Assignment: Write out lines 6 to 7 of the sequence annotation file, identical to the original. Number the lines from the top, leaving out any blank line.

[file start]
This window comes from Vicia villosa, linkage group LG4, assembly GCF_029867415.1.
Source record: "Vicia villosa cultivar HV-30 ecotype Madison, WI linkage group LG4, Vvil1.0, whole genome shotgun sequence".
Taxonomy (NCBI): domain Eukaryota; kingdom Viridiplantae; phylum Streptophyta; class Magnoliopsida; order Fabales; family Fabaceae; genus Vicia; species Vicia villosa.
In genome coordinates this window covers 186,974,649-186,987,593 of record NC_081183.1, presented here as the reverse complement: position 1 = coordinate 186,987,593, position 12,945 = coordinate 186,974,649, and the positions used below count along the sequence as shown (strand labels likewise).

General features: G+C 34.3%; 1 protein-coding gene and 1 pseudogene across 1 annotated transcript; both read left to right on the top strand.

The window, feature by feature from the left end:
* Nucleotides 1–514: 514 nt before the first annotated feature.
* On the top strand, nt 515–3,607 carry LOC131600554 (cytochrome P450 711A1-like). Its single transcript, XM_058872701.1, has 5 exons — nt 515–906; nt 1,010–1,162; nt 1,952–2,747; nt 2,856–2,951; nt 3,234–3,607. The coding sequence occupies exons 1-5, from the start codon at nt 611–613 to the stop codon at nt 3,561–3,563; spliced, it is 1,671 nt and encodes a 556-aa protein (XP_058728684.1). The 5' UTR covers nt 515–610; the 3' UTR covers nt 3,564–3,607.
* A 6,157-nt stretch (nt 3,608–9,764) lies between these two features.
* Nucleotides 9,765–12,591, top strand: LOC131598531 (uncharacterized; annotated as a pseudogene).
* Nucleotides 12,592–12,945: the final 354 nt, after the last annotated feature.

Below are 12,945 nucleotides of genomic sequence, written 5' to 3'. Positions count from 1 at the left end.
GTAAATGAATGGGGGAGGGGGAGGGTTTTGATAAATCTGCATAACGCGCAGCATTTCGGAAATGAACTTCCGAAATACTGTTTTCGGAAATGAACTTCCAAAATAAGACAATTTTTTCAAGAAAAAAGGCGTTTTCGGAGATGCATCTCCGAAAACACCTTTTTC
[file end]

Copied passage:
The window, feature by feature from the left end:
* Nucleotides 1–514: 514 nt before the first annotated feature.